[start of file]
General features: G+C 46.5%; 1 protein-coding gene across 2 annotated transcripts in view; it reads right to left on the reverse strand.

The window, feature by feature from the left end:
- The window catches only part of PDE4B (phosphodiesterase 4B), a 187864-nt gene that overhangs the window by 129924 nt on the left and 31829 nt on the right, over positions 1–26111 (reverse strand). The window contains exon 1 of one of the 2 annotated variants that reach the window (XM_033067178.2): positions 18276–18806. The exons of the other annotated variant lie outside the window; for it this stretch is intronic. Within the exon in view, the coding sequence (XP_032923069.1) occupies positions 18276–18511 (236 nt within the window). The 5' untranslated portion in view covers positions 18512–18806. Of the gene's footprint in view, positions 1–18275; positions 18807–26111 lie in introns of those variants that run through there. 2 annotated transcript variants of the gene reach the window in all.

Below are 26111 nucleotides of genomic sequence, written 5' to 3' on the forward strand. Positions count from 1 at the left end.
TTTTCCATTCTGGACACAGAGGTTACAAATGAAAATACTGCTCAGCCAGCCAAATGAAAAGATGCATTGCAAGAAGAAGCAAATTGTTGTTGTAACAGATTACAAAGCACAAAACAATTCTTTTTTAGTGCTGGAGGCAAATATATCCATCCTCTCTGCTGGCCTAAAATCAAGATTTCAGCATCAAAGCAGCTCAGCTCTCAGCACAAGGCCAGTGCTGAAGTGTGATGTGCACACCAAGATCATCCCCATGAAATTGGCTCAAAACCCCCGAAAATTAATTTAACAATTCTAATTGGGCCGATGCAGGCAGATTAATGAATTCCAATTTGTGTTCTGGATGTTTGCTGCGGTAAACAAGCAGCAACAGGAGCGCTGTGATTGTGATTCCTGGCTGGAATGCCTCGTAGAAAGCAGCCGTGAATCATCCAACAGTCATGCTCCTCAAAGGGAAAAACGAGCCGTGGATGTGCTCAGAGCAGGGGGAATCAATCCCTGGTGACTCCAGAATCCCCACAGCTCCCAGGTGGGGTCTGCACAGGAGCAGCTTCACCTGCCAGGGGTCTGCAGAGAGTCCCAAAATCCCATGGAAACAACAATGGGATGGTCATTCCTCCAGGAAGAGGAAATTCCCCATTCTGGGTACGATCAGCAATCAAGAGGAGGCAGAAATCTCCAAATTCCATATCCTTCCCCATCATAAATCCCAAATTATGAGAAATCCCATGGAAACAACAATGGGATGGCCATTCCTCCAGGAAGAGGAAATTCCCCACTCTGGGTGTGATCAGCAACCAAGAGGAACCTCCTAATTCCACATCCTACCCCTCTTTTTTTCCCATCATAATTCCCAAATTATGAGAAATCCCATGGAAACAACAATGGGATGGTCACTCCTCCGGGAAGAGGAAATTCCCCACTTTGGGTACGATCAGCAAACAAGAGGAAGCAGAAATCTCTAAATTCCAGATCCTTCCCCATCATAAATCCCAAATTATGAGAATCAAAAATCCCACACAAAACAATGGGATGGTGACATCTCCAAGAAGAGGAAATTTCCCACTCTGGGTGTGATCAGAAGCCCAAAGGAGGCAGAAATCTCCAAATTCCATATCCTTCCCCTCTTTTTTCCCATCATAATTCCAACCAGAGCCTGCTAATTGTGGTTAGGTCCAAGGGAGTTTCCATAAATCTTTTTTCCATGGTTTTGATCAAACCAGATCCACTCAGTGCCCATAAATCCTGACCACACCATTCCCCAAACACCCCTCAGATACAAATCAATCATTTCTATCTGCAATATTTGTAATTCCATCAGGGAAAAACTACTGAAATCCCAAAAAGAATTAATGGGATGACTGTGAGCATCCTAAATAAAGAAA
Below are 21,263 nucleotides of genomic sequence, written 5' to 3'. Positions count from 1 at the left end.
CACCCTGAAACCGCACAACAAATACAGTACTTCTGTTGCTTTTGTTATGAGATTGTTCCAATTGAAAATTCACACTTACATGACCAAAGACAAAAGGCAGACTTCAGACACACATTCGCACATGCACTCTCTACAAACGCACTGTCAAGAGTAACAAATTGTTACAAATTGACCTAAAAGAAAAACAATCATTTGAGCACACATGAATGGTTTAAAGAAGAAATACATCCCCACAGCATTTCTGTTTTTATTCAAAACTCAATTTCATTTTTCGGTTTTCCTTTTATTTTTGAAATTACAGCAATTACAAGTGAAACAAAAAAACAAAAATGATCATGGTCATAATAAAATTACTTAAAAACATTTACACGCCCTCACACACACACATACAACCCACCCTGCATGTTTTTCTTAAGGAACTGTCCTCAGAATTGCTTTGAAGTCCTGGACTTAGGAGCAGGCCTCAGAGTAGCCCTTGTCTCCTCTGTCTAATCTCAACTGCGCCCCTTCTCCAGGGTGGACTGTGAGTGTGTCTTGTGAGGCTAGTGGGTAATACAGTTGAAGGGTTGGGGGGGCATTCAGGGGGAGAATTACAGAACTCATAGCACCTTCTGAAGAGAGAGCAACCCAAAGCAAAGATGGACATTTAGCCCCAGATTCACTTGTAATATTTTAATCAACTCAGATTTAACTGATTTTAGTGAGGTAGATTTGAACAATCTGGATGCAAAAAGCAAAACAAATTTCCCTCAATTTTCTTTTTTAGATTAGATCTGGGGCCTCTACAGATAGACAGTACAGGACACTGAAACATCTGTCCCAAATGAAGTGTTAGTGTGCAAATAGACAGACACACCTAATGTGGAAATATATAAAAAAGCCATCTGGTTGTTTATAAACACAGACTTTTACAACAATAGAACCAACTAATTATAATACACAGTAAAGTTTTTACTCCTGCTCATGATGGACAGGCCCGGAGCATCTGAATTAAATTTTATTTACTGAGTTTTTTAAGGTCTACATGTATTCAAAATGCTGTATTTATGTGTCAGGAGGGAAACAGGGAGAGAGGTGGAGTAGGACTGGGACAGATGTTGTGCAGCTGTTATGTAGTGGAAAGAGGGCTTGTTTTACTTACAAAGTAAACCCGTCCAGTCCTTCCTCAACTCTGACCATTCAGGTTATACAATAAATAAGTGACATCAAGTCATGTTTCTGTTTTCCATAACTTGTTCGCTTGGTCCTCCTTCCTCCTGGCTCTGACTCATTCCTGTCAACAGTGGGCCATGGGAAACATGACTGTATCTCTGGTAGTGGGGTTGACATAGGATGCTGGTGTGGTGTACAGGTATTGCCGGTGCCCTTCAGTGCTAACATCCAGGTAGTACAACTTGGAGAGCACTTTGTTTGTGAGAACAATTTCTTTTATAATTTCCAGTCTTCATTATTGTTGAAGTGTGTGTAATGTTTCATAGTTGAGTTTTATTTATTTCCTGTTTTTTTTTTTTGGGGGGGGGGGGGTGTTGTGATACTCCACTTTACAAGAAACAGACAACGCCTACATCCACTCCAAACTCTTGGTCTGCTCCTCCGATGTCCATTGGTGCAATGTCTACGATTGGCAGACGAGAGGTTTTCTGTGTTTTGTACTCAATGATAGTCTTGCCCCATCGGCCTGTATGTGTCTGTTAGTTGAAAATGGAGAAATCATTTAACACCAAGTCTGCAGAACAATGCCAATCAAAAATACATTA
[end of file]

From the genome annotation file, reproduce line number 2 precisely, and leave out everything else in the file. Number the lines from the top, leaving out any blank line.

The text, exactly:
The window, feature by feature from the left end: